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Induction of Cell Cycle Arrest and Apoptosis by Physcion, an Anthraquinone Isolated From Rhubarb (Rhizomes of Rheum tanguticum), in MDA-MB-231 Human Breast Cancer Cells.

Hong JY, Chung HJ, Bae SY, Trung TN, Bae K, Lee SK - J Cancer Prev (2014)

Bottom Line: Flow cytometric analysis indicated that physcion markedly induced the accumulation of cells in the G0/G1 phase and the increase of cell population in the sub-G1 phase.The G0/G1 cell cycle arrest by physcion was associated with the down-regulation of Cyclin D1, Cyclin A, CDK4, CDK2, c-Myc and phosphorylated Rb protein expressions.The increase of sub-G1 peak by physcion was closely correlated with the induction of apoptosis, which was confirmed by the induction of cleaved poly-(adenosine diphosphate ribose) polymerase, activation of Caspases, and suppression of Bid and Bcl-2 expression.

View Article: PubMed Central - PubMed

Affiliation: College of Pharmacy, Seoul National University, Seoul, Korea.

ABSTRACT

Background: Physcion is an anthraquinone from rhubarb (rhizomes of Rheum tanguticum) and has been reported to have anti-inflammatory, hepatoprotective, antifungal, and anti-cancer activities. However, the growth inhibitory activity against human cancer cells and the underlying molecular mechanisms have been poorly determined. This study was designed to investigate the anti-proliferative activity of physcion by induction of cell cycle arrest and apoptosis in human MDA-MB-231 triple negative breast cancer cell line.

Methods: MDA-MB-231 cells were treated with physcion, and the anti-proliferative activity was evaluated by the sulforhodamine B assay. The mechanisms of action for the growth inhibitory activity of physcion were evaluated by flow cytometry for cell cycle distribution, and by Western blot for the assessment of potential target proteins.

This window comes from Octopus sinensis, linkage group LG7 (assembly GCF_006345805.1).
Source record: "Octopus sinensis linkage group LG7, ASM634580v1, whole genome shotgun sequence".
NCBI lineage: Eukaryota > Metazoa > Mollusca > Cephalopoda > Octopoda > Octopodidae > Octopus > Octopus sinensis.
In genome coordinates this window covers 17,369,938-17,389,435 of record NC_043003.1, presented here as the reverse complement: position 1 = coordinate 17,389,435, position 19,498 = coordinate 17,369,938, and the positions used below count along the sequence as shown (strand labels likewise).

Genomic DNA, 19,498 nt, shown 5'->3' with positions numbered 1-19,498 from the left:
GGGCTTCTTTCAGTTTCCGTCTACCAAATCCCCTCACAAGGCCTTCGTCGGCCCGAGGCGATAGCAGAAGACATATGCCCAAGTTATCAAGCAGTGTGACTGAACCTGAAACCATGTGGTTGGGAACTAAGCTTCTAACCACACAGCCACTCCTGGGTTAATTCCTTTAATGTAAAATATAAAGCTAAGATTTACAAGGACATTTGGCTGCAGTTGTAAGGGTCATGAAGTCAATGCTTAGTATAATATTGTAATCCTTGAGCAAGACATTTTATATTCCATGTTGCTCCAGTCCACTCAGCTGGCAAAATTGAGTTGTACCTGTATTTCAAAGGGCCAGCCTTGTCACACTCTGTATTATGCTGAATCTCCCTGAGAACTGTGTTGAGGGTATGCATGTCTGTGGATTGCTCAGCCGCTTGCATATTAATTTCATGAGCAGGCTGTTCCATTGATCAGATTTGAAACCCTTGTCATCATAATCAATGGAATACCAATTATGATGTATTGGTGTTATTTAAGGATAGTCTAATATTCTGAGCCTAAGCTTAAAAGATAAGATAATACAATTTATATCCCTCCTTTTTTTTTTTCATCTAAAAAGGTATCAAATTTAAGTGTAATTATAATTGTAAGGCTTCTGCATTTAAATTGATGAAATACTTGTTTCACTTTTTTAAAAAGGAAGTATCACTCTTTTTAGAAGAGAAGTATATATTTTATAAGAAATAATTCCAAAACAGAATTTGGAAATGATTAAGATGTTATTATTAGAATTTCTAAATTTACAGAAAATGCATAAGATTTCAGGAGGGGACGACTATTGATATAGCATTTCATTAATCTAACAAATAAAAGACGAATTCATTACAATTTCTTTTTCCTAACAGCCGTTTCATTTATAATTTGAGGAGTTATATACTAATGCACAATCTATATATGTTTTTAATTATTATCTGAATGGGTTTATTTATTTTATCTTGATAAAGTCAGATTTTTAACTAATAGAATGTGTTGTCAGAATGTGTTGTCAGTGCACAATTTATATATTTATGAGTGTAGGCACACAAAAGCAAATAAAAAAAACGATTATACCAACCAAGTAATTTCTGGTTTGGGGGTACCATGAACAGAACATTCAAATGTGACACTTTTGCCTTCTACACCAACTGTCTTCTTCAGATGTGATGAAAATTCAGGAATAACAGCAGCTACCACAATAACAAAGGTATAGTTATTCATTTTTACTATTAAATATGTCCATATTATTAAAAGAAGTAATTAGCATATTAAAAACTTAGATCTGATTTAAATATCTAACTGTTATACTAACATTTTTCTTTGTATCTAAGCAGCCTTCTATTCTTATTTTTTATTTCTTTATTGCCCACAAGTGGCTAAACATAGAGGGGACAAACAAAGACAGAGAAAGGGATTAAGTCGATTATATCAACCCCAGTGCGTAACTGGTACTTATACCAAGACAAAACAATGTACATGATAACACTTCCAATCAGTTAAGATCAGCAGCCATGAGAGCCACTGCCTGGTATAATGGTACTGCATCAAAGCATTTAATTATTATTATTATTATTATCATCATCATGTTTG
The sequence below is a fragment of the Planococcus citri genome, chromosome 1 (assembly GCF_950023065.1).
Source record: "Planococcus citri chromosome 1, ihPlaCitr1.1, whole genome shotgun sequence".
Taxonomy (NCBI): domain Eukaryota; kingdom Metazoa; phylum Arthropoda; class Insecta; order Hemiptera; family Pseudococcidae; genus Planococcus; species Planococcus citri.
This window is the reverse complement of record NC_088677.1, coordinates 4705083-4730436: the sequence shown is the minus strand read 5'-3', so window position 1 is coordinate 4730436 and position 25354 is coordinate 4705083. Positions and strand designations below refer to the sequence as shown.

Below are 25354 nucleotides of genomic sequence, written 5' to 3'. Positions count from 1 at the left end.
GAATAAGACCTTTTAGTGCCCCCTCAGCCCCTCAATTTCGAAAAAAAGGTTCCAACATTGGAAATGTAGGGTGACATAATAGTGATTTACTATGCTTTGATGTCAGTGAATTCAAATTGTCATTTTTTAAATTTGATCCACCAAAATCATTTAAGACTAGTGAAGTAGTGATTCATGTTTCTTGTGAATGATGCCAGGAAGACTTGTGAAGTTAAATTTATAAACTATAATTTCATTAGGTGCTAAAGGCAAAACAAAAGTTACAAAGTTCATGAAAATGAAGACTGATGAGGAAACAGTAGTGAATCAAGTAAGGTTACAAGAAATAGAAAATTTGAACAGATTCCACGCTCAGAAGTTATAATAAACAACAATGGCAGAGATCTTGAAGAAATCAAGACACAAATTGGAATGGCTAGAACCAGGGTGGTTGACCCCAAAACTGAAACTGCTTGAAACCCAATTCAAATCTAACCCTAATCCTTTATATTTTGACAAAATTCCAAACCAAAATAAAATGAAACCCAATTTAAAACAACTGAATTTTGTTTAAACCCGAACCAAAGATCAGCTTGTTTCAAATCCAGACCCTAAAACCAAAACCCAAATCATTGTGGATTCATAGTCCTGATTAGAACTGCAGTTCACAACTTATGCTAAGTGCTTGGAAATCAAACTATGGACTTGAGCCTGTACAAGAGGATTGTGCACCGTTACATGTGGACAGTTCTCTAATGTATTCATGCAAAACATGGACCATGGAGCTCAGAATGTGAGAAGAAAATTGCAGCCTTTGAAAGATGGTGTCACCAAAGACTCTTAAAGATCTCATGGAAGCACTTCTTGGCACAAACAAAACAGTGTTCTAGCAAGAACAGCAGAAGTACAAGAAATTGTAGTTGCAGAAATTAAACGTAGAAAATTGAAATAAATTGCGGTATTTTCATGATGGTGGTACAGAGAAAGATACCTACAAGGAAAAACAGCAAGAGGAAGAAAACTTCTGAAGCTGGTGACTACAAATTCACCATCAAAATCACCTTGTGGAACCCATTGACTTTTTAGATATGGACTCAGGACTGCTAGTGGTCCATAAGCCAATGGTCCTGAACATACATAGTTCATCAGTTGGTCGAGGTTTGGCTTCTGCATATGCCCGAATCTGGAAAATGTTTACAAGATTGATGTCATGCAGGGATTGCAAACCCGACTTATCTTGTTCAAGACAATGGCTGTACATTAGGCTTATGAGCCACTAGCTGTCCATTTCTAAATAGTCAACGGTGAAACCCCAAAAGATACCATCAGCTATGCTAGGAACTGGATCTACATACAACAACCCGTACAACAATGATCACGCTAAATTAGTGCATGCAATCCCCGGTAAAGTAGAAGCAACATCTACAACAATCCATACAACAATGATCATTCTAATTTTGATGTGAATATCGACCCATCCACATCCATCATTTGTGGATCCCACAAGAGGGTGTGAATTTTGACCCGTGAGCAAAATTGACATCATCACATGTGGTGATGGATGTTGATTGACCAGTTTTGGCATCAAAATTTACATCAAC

Results: Physcion showed a significant anti-proliferative activity against MDA-MB-231 human breast cancer cells. Flow cytometric analysis indicated that physcion markedly induced the accumulation of cells in the G0/G1 phase and the increase of cell population in the sub-G1 phase. The G0/G1 cell cycle arrest by physcion was associated with the down-regulation of Cyclin D1, Cyclin A, CDK4, CDK2, c-Myc and phosphorylated Rb protein expressions. The increase of sub-G1 peak by physcion was closely correlated with the induction of apoptosis, which was confirmed by the induction of cleaved poly-(adenosine diphosphate ribose) polymerase, activation of Caspases, and suppression of Bid and Bcl-2 expression.

Conclusions: The induction of G0/G1 cell cycle arrest and apoptosis might be one of the plausible mechanisms of actions for the anti-proliferative activity of physcion in human breast cancer cells.

No MeSH data available.


Related in: MedlinePlus

Morphological changes mediated by physcion in MDA-MB-231 cells. Cells were treated with various concentrations of physcion for 24 hours. Cells were photographed by inverted microscopy (×100).
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f3-jcp-19-273: Morphological changes mediated by physcion in MDA-MB-231 cells. Cells were treated with various concentrations of physcion for 24 hours. Cells were photographed by inverted microscopy (×100).

Mentions: The anti-proliferative effect of physcion (Fig. 1) was determined in MDA-MB-231 human breast cancer cells by a colorimetric SRB protein dye staining method. As a result, the proliferation of MDA-MB-231 cells exposed to physcion was inhibited in a dose-dependent manner, with an IC50 value 45.4 μM at 72 hours incubation (Fig. 2). In addition, morphological changes were observed using a phase-contrast microscope. As shown in Figure 3, the cells treated with various concentrations (35, 70, and 140 μM) of physcion for 24 hours exhibited distinct cell shrinkage and rounded shapes in a concentration-dependent manner compared to control cells.